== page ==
Saturday, April 23, 2005

Not "Haw" as in "Hee Haw"

I'd like to say that I always know what I'm eating. Well, at least the general ingredients. I may not know everything that goes into a hot dog, for example, but I do know that aside from all the preservatives, sodium, etc. that a hot dog is generally made of beef, pork or turkey parts.

So I was surprised to find out that there is indeed one food item whose main ingredient I am unsure of. As I was walking down the snack aisle of a Chinese grocery store, I came across something very nostalgic to me--something my grandmother used to always have at her house to give us kids. There they were, piled in a cardboard box with a handwritten sign sticking out that read both in English and in Chinese: "Haw Flakes, 3 for $2.00" Packages of stumpy little tubes wrapped in colorful paper which, when unwrapped, reveal reddish-brown nickel-sized discs that taste sort of like fruit roll-ups but with a dry, crumbly texture. So what are they? Well, truthfully, I don't really know.

Actually, I didn't know until now. I brought a package of these home, and as I unwrapped one of the tubes and popped a few of the discs into my mouth, I stopped to ponder the ingredients of this childhood favorite. As a young'un, I never bothered to ask Grandma what they were. They were just good, is all I cared about back then. Hmm, well maybe the ingredients will clue me in to what this mystery food is made of. Ok, here we go. Ingredients: Haw, Sugar, Water, U.S.A. FD&C Red #40. No good.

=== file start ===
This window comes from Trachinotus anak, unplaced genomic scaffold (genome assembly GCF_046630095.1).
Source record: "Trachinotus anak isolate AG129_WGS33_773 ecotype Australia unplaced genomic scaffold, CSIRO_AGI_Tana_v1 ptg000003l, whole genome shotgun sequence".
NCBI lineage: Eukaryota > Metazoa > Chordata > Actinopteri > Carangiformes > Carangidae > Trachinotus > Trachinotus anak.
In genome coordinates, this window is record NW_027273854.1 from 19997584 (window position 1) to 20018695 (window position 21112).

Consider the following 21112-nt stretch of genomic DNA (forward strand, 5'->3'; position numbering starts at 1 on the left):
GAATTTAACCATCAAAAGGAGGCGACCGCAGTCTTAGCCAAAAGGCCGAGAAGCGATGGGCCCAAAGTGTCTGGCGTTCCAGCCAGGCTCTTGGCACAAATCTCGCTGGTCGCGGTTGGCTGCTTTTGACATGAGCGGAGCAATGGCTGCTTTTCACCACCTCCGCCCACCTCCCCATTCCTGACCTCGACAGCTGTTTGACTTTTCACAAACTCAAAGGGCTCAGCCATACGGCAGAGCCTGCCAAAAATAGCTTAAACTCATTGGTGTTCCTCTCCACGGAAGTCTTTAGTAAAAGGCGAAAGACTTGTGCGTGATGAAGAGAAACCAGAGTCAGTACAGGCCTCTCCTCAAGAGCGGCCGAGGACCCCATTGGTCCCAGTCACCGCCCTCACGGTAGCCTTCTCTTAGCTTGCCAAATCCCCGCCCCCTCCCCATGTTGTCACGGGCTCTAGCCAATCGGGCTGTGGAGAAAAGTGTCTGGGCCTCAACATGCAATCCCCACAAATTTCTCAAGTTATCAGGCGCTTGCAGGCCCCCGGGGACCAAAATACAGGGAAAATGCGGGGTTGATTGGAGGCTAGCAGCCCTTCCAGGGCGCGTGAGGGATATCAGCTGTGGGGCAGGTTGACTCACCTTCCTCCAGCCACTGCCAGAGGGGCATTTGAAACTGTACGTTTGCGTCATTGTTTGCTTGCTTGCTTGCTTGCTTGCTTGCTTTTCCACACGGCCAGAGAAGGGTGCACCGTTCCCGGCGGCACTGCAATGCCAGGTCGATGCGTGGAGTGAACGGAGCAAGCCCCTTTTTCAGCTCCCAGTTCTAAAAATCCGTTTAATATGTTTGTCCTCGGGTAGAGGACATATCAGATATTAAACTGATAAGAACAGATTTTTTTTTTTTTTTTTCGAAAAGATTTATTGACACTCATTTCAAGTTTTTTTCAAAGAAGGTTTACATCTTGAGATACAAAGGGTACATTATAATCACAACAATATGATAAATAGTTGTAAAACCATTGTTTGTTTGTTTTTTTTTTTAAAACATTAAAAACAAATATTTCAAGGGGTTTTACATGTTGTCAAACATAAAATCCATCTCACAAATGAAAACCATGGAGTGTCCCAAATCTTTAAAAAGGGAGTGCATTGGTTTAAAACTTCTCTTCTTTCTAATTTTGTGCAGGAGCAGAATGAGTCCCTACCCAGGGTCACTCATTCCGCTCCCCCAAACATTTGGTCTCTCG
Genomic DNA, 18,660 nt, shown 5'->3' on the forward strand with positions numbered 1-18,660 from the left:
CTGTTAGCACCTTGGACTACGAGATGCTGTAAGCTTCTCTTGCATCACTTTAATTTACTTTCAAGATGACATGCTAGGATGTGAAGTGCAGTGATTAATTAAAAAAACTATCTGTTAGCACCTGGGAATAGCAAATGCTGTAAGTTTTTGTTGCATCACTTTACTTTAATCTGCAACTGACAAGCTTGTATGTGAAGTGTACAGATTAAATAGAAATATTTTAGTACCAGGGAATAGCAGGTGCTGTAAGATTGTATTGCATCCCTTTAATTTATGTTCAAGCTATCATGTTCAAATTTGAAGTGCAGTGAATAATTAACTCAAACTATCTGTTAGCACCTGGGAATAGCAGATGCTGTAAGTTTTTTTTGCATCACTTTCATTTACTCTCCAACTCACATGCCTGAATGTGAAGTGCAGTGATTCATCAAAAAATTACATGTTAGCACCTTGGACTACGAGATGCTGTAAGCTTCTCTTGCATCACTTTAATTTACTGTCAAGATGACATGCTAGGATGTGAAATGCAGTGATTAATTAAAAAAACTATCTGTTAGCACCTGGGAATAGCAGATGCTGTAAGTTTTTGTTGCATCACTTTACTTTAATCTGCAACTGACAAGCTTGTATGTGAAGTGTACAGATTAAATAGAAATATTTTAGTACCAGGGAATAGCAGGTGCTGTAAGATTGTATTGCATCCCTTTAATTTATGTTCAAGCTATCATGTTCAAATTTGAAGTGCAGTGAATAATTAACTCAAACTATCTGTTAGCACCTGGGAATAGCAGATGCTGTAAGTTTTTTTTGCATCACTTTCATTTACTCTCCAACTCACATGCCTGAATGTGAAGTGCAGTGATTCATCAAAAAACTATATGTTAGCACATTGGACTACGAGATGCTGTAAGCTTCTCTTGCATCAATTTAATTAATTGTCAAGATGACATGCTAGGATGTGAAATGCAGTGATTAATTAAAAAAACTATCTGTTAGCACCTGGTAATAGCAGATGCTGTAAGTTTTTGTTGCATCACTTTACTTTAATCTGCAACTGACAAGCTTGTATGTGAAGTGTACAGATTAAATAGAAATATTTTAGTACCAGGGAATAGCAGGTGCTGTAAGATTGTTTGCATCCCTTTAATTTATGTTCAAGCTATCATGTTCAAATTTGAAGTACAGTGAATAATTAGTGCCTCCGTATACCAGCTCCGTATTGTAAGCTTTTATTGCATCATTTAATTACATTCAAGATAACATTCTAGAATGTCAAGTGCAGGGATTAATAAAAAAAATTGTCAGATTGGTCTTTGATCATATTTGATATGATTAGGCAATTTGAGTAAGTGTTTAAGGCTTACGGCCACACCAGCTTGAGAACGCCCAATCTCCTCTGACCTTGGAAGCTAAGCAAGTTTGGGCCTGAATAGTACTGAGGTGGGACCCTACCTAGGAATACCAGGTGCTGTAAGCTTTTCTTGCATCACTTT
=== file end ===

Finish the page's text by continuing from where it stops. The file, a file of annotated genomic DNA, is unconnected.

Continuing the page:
I know what sugar is, and I know what water is. Heck, I even know what FD&C Red #40 is. But what the hell is "Haw"? I was determined to get an answer, so I turned to my trusty old friend the World Wide Web. Turns out that haw are the berries from the hawthorn plant, a small flowering tree with thorns.

Am I satisfied now? I'm not really sure. I was actually kinda hoping that haw was something a little more exciting and exotic like some rare fungus that you can only get in the mountains of China. But then again they wouldn't be so cheap, huh? Maybe ignorance is bliss. *Eh*, whatever, I've gotta go. I've got 9 more tubes of Haw Flakes to eat.


Simon said...

Pam, I am digging your blog. It takes an open-minded eater to have shepherd's pie and haw flakes on the same page.

Happy eating,

Simon aka Low End Theory

elmomonster said...

I used to be the Haw dealer at my elementary school. As the only Asian kid in an almost all-white neighborhood, I brought stacks of these things to school from the Asian supermarket and sold them for a few cents profit. My white friends seemed to like them as much I did.

No one (myself included) could figure out what the hell a "haw" was though.

Anonymous said...

ahaha :) came across your blog searching for calories in hawflakes. Reading your blogpost made me think, yeah! my grandmother had tons of these things at her place too! haha ! I guess the taste of these things really is nostalgic. :) I'm eating them as I type this comment. they are addictive aren;t they?! and btw, i HOPE these things are healthier than fruit rollups :x

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Anonymous said...

I'm french and I searched informations about this candies (but the Haw Balls). FD&C Red 40 is a red azo dye. It isn't really dangerous ( Not dangerous because it doesn't give the cancer (if I understood correctly). But, before, Ponceau 4R was used. More informations

So, we can eat this, doesn't ?